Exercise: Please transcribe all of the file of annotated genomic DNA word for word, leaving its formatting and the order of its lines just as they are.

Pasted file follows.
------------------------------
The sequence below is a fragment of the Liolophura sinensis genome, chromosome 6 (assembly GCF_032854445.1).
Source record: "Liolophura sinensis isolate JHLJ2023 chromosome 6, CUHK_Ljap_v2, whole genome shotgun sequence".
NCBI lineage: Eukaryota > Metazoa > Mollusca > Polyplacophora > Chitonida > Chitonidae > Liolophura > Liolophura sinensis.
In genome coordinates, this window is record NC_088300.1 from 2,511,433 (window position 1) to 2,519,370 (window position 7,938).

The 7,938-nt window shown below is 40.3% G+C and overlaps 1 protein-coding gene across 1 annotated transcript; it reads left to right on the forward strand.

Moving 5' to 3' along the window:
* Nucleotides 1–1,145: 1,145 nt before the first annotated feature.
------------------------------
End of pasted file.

The sequence below is a fragment of the Liolophura sinensis genome, chromosome 6 (assembly GCF_032854445.1).
Source record: "Liolophura sinensis isolate JHLJ2023 chromosome 6, CUHK_Ljap_v2, whole genome shotgun sequence".
NCBI lineage: Eukaryota > Metazoa > Mollusca > Polyplacophora > Chitonida > Chitonidae > Liolophura > Liolophura sinensis.
In genome coordinates, this window is record NC_088300.1 from 2,511,433 (window position 1) to 2,519,370 (window position 7,938).

The 7,938-nt window shown below is 40.3% G+C and overlaps 1 protein-coding gene across 1 annotated transcript; it reads left to right on the forward strand.

Moving 5' to 3' along the window:
* Nucleotides 1–1,145: 1,145 nt before the first annotated feature.